Business Challenges, through the eyes of Procurement – eWorld Report

A gathering of the UK’s eminent Procurement Professionals in one place is enough to strike fear into even the most hardened of sales people, so that might explain why London’s transport systems were a little quieter on 5 March during the bi-annual eWorld Procurement and Supply conference.

eWorld happens just twice a year, so this makes the event all the more valuable when there’s much to discuss during the most uncertain and volatile macro political and economic times we’ve experienced post-war.

It was clear from talking to the delegates that the desire for their stakeholders and colleagues to better understand Procurement is now more crucial than ever and those organisations who now ‘get it’ are reaping the rewards as a result.  The perennial objective remains to improve the perception of Procurement as a force for transformation and improved profitability, reduce risk and enable growth.

As you’d expect from an event centred on technology in Procurement, AI and Machine Learning featured heavily again, but it was noticeable that there was more substance to these presentations than in previous times. Many focused on scaling back the rhetoric about technology and focused instead on the realistic, immediate opportunities to use technology to support procurement roll out and governance.

Novo-K exhibited this year and our objective was to gather information from the experts attending eWorld to ascertain the top challenges they face in the coming 12 months so we can share that with the market and help drive better collaboration.

Resource, Resource, Resource … oh yes, and Brexit

Significantly, resource remains a key challenge and over 57% of procurement leaders and influencers say they don’t have enough people to deliver their procurement plans. This is a significant problem right now, when businesses need experienced procurement teams to help them with preparing for Brexit and governance is now high on the agenda. It is was also noted how expensive employing experienced procurement professionals has become.


Unsurprisingly, Brexit was featured high on most people’s challenges and trying to prepare for it was widely regarded as increasing costs, going against the grain of everything we ever taught ourselves about procurement. It will not be a shock to you that 65% of respondents do not have a clear plan for leaving the EU. Strikingly, the challenge was markedly different between larger, cash rich organisations who had made at least some plans for every eventuality they could anticipate, but for smaller and growing companies, this was not possible.

One company we spoke to had spent over £250k simply preparing for a worst-case scenario ‘Hard Brexit’ and, as he explained, there was no commercial benefit regardless of the Brexit outcome, they have simply had to spend the money to ensure continuation of trade.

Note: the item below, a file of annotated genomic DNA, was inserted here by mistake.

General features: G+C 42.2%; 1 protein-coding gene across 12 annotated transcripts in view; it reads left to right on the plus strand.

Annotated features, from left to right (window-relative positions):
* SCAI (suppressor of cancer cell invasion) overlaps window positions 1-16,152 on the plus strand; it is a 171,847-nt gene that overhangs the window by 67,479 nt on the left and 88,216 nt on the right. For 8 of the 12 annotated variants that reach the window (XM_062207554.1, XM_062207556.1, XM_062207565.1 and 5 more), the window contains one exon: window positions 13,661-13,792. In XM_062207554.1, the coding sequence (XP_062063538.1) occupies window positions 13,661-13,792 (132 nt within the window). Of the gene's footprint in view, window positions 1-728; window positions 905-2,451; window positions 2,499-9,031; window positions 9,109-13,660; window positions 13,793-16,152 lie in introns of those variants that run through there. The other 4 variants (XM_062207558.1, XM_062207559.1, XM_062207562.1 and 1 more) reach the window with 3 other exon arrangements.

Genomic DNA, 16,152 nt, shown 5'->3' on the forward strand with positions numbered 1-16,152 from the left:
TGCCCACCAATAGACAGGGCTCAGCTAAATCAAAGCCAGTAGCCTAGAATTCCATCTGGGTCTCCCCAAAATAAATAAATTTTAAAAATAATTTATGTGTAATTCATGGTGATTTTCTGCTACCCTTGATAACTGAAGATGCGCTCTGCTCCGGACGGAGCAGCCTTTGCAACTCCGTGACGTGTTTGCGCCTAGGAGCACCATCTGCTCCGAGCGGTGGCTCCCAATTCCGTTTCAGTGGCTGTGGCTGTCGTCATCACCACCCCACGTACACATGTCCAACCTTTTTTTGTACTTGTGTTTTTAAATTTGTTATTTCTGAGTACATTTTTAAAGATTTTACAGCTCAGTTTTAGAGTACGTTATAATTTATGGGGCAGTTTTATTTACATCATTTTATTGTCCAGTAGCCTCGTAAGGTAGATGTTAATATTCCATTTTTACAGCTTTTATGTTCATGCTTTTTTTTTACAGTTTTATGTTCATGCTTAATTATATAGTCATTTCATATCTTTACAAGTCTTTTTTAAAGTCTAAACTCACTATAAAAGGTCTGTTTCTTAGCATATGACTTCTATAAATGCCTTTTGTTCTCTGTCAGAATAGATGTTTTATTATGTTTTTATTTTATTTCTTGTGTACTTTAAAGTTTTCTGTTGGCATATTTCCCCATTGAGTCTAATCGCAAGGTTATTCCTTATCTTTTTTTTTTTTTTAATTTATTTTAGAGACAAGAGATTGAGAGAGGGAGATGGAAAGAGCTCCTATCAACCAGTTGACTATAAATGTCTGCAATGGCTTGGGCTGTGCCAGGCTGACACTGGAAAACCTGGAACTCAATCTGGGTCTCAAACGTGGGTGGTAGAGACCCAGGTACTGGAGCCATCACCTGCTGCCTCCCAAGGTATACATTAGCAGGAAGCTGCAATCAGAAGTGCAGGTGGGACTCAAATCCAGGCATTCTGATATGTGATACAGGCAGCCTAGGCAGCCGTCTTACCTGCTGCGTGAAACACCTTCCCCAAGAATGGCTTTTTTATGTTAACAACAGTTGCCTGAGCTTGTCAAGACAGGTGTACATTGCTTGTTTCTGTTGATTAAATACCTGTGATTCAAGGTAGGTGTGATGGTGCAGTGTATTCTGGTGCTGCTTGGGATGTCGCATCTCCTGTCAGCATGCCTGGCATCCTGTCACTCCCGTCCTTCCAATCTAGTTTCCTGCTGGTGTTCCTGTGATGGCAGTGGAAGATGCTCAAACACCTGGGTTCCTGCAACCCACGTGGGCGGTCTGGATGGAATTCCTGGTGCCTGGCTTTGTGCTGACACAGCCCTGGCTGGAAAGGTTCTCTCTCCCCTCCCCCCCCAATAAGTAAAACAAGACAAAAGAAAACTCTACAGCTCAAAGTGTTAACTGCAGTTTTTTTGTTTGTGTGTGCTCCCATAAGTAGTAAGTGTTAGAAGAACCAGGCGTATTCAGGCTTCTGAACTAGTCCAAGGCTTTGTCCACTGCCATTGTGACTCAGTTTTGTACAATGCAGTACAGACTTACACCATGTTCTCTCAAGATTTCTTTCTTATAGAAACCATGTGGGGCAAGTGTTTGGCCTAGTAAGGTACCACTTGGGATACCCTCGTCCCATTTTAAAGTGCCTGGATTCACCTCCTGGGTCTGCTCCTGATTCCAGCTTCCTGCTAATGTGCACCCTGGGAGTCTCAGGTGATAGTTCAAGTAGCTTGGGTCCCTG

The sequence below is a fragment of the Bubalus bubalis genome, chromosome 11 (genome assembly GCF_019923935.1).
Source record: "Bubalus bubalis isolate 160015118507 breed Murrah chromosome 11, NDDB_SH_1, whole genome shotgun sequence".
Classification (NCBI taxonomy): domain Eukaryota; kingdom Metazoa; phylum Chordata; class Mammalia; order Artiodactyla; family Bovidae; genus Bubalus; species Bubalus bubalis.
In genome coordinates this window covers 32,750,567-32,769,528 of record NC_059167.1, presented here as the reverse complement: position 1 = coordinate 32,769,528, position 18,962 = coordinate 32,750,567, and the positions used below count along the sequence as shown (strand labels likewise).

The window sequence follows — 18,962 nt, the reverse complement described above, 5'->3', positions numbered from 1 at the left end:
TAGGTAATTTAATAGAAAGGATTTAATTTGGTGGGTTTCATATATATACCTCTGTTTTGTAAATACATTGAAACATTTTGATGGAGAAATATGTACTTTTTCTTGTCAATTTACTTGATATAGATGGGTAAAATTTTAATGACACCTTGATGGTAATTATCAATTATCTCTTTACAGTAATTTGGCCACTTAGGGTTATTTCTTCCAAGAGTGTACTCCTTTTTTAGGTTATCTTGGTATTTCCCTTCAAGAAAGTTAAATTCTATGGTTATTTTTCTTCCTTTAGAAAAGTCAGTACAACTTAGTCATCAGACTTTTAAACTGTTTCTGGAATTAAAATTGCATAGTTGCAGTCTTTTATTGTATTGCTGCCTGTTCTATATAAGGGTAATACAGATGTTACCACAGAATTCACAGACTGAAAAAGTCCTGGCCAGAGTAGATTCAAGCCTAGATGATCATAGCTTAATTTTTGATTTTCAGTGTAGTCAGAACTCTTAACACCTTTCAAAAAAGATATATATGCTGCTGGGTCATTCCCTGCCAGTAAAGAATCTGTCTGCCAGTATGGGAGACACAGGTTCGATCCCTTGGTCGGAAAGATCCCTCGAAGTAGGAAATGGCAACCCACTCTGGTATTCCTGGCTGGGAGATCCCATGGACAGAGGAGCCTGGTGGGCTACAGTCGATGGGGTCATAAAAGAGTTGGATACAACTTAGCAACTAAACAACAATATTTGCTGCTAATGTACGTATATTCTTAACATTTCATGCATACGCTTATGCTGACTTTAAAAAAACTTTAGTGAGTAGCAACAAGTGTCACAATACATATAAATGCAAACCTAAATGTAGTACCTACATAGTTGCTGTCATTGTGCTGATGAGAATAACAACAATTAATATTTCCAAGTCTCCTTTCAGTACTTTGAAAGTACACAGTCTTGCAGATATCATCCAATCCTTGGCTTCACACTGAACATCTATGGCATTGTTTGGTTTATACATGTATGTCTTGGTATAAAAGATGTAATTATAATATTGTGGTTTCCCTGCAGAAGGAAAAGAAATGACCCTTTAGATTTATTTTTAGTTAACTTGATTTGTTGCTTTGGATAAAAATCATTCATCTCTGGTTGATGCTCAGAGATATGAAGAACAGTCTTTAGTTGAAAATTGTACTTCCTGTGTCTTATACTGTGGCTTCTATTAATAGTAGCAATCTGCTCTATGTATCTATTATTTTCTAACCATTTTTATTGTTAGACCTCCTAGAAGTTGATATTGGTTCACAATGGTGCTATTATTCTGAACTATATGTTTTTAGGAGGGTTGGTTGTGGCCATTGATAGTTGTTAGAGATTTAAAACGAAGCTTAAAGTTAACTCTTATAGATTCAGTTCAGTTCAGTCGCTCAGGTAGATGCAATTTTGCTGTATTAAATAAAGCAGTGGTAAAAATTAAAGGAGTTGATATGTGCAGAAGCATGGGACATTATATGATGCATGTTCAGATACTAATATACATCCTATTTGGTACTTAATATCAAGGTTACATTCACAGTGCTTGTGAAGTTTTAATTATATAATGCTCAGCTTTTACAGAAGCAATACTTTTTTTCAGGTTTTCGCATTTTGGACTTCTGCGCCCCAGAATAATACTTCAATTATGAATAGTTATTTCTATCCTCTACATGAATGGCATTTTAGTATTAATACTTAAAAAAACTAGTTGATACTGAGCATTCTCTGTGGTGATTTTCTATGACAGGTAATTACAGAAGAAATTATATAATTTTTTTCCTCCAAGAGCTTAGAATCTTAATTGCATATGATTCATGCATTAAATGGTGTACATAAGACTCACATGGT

Cost Reduction – if this hadn’t featured in our conversations, we’d be packing our bags by morning break. As important as ever with one notable exception: the attention to savings from efficiency gains is becoming a more recognised and important means of streamlining a company. When you combine this with mitigating risk and embedding governance to ensure regulation compliance, the idea of procurement being a part of the underlying DNA in a company is gathering momentum. Indeed, several people mentioned the importance of procurement helping to manage GDPR by baking it into the process and policies.

It was great to see so many procurement teams actively involved in business planning for their organisation, however, almost 53% of people surveyed say they are still not actively involved in budget setting for the fiscal. This is a significant proportion of businesses putting themselves at great disadvantage for financial planning. We didn’t debate the whys and wherefores on the day (that’s an article for another time), but the frustration was clear and if you’re reading this now, I encourage you to share this feedback with any stakeholder with influence on financial planning.


Once companies understand the value of engaging procurement with all budget owners in a company, those challenging targets for cost reduction become easier to scale, the need to make valuable resource redundant disappears and sales increase with higher profits than previous years.

Several of the seminars put the emphasis on people and the importance of recognising the role of the human being in procurement regardless of the software or systems in place to speed up or improve the end-to-end management of procuring services and leveraging the supply chain. Several speakers identified that the value of enhancing rapport with suppliers and the nuance of relationships is something that technology cannot (at least not yet) achieve by itself.

The increase of ethical and sustainable supply chain management is also becoming part of the vernacular used by companies to articulate their Social Responsibility and encouragingly 52% of the people we spoke to said their organisation was aligning with the UN Global Goals. Many businesses and charities now find this to be a positive way to engage customers, suppliers and employees with the community and, crucially, how that impacts both top and bottom line. You can check out the UN Global goals at and on Twitter @GlobalGoalsUN.


The next eWorld Procurement and Supply is on 24 September 2019 and you can register for your free ticket at it’s fantastic for your personal network and to drive procurement innovation in your organisation.

Novo-K is a leading procurement solutions company focused on delivering excellent results for SMEs, Enterprises and Charities/NGOs. If you would like to find out more, contact us today.



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